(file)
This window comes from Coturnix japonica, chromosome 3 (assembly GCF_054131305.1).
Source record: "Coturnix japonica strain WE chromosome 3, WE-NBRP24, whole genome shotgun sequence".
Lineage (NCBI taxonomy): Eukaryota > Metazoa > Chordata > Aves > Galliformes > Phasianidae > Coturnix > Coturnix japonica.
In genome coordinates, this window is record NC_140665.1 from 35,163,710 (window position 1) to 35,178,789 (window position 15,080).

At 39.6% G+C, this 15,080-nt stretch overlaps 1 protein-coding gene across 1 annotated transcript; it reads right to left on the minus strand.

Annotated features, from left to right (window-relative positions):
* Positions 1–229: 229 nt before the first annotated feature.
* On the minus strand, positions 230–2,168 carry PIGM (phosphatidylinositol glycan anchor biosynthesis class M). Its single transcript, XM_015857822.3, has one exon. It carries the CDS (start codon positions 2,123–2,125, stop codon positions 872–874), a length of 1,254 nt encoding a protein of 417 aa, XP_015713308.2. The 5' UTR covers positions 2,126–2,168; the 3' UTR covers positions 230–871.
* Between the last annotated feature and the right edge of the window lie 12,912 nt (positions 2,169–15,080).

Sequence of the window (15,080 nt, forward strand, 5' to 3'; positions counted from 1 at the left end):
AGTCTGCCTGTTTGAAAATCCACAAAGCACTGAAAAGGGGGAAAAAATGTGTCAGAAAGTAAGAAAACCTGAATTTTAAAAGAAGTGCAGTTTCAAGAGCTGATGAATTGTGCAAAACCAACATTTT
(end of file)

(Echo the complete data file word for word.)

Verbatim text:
This window comes from Coturnix japonica, chromosome 3 (assembly GCF_054131305.1).
Source record: "Coturnix japonica strain WE chromosome 3, WE-NBRP24, whole genome shotgun sequence".
Lineage (NCBI taxonomy): Eukaryota > Metazoa > Chordata > Aves > Galliformes > Phasianidae > Coturnix > Coturnix japonica.
In genome coordinates, this window is record NC_140665.1 from 35,163,710 (window position 1) to 35,178,789 (window position 15,080).

At 39.6% G+C, this 15,080-nt stretch overlaps 1 protein-coding gene across 1 annotated transcript; it reads right to left on the minus strand.

Annotated features, from left to right (window-relative positions):
* Positions 1–229: 229 nt before the first annotated feature.
* On the minus strand, positions 230–2,168 carry PIGM (phosphatidylinositol glycan anchor biosynthesis class M). Its single transcript, XM_015857822.3, has one exon. It carries the CDS (start codon positions 2,123–2,125, stop codon positions 872–874), a length of 1,254 nt encoding a protein of 417 aa, XP_015713308.2. The 5' UTR covers positions 2,126–2,168; the 3' UTR covers positions 230–871.
* Between the last annotated feature and the right edge of the window lie 12,912 nt (positions 2,169–15,080).

Sequence of the window (15,080 nt, forward strand, 5' to 3'; positions counted from 1 at the left end):
AGTCTGCCTGTTTGAAAATCCACAAAGCACTGAAAAGGGGGAAAAAATGTGTCAGAAAGTAAGAAAACCTGAATTTTAAAAGAAGTGCAGTTTCAAGAGCTGATGAATTGTGCAAAACCAACATTTT